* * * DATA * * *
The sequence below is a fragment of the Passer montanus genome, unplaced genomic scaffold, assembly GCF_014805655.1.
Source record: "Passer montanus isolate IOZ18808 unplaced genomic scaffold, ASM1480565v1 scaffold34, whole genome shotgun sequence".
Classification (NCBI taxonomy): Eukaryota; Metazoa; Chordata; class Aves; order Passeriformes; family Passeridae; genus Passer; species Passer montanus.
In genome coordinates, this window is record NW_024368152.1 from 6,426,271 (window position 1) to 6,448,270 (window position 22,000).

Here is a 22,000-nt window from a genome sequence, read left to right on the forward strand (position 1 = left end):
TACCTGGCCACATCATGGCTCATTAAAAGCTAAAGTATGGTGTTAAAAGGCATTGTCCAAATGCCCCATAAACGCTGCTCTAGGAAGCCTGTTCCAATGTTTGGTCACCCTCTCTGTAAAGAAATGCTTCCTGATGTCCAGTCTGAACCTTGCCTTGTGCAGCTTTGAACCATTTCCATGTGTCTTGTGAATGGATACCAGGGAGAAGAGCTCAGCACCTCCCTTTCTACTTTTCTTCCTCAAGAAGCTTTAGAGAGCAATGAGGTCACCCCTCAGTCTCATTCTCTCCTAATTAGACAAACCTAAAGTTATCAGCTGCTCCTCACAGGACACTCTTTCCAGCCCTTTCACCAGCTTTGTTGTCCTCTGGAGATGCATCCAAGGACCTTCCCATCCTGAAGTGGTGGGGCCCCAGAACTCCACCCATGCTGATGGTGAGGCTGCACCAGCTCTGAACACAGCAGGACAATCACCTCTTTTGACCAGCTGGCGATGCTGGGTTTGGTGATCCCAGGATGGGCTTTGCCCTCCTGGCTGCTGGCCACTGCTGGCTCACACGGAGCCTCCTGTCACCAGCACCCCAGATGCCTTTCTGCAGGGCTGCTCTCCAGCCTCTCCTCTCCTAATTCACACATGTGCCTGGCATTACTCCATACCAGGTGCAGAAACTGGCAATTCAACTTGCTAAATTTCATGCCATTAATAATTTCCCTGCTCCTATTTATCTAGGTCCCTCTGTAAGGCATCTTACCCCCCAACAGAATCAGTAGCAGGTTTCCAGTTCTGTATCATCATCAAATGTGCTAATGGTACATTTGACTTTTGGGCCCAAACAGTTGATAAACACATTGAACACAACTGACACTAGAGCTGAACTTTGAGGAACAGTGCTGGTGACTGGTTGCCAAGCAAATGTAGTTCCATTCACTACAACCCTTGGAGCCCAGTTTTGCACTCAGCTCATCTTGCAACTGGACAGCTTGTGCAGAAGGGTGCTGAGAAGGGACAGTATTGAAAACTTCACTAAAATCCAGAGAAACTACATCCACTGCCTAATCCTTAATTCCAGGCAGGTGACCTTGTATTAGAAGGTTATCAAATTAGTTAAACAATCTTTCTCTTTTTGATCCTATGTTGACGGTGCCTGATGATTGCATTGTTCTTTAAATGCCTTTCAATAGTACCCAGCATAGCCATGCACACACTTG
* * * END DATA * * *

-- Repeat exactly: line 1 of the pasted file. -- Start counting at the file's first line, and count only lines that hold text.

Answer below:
The sequence below is a fragment of the Passer montanus genome, unplaced genomic scaffold, assembly GCF_014805655.1.